1.4 Using Appliances
Today the most common implementation of services is through appliances, typically deployed centrally. These network devices implement services such as firewall, load balancing, and VPN termination. These are discrete boxes, and the traffic is sent to them explicitly in a technique called tromboning (see section 2.7). These devices become natural bottlenecks for traffic and impose a weird routing/forwarding topology. They are very high-cost, high-performance devices, and even the most capable ones have limitations in performance when compared to the amount of traffic that even a small private cloud can generate. These limitations, plus the fact that a packet must traverse the network multiple times to go through service chaining, result in reduced throughput and high latency and high jitter.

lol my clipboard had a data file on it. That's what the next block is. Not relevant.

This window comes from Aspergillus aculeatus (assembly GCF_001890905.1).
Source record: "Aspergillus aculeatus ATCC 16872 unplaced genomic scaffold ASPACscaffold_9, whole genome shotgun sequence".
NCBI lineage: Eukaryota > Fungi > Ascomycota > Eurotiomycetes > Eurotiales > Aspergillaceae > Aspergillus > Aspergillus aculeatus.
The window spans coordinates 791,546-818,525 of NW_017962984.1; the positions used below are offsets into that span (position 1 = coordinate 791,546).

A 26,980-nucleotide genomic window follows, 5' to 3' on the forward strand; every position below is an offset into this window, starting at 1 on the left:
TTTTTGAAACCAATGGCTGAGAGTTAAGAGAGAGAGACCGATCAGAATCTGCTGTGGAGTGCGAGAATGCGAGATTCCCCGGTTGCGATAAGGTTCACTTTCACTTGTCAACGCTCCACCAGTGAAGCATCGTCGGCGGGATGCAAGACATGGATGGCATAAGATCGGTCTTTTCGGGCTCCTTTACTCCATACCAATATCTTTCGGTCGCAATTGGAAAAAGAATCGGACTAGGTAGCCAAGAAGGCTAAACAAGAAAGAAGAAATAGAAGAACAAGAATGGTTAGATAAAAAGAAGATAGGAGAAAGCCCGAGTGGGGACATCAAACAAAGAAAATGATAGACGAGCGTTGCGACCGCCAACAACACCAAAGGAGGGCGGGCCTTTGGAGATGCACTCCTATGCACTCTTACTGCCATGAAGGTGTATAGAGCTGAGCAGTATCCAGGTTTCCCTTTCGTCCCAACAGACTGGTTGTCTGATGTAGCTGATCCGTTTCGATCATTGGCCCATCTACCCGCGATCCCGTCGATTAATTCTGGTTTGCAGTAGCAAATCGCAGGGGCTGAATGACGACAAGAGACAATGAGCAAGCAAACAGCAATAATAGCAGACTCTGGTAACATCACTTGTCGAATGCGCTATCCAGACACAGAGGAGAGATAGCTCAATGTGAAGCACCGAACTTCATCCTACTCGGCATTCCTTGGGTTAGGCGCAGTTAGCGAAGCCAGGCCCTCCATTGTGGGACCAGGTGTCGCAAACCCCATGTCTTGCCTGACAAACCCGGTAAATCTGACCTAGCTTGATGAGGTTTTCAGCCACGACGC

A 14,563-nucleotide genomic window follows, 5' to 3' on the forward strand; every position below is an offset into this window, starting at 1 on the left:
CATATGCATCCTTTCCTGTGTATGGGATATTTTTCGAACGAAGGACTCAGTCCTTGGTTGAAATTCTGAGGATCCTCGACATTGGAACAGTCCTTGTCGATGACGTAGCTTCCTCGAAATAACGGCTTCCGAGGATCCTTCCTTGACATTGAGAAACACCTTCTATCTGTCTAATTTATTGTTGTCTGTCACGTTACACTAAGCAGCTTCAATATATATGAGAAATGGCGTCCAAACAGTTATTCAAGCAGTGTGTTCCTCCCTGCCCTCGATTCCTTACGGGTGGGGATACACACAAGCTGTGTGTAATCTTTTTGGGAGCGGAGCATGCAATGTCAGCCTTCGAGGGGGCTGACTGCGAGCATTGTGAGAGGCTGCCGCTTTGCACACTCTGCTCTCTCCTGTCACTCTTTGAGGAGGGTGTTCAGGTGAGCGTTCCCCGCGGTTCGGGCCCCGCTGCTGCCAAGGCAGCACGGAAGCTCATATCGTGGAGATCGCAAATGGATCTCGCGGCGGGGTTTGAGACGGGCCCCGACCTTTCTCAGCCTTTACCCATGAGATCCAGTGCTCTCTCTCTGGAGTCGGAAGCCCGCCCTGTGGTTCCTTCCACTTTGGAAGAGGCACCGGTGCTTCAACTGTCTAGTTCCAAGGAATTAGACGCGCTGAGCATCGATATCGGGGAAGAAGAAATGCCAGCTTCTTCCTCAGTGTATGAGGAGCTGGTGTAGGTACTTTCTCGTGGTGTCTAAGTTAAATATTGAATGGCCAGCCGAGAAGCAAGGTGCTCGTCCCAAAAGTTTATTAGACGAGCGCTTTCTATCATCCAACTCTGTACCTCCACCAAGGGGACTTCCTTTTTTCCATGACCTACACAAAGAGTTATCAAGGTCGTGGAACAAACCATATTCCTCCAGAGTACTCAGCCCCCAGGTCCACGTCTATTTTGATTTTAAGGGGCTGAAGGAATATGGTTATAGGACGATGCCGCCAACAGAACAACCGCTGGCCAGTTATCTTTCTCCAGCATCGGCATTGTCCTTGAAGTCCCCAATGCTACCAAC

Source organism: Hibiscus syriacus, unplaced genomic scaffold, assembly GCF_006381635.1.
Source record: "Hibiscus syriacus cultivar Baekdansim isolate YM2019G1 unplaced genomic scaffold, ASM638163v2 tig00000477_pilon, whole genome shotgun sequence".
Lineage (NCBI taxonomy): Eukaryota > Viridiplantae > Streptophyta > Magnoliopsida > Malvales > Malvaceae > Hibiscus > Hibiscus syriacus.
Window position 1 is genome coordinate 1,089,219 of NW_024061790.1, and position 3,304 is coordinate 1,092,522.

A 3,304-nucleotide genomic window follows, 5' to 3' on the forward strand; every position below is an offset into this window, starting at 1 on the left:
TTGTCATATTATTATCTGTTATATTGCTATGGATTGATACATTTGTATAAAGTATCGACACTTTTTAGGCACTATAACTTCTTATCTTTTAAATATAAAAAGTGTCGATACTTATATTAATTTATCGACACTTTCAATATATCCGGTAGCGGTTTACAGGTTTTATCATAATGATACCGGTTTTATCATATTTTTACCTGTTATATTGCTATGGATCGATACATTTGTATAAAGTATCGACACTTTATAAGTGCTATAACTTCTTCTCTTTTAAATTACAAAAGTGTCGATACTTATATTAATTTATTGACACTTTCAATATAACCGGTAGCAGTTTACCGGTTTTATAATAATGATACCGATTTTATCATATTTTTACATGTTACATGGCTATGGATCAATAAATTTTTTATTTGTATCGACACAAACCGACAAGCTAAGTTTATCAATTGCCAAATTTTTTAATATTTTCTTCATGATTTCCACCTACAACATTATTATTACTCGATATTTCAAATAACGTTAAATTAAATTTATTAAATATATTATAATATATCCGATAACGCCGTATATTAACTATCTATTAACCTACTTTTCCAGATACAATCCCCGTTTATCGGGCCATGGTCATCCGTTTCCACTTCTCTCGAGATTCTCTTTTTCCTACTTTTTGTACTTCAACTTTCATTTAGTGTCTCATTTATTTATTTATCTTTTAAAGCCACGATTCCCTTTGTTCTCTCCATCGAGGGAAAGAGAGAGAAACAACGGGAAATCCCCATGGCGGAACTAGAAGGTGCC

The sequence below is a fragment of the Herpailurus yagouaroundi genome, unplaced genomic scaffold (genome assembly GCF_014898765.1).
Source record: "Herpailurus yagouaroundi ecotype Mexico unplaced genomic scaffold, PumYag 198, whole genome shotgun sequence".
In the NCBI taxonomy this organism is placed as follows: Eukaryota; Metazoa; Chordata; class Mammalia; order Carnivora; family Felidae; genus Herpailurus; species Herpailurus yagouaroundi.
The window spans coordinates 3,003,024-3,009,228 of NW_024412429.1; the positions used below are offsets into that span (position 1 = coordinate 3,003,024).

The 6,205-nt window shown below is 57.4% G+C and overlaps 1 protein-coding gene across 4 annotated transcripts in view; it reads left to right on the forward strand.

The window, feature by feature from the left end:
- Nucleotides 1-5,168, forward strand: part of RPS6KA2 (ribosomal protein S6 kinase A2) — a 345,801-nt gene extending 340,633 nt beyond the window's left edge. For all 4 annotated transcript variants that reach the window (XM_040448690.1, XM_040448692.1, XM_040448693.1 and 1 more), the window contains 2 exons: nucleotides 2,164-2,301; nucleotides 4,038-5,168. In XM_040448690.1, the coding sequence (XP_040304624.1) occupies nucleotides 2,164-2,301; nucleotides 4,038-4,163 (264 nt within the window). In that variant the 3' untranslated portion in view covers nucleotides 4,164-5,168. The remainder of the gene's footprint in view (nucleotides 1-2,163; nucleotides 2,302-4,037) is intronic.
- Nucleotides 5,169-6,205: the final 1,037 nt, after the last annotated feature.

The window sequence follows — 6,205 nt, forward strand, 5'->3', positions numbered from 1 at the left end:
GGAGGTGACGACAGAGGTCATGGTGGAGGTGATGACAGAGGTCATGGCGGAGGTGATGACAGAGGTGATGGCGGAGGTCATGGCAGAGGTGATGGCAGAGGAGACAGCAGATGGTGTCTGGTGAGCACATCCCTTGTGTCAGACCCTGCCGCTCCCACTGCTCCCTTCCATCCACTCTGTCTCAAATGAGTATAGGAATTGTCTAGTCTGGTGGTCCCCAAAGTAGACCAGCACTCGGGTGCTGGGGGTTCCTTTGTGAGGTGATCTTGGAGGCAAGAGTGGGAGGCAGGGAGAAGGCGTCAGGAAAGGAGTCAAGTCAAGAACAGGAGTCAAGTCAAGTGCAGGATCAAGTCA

A distributed services platform avoids these large centralized appliances and relies on small high-performance distributed services nodes (DSNs) located as closely as possible to the final applications they serve. They are also multifunctional; that is, they implement multiple services and can chain them internally, in any order, without needing to traverse the network numerous times.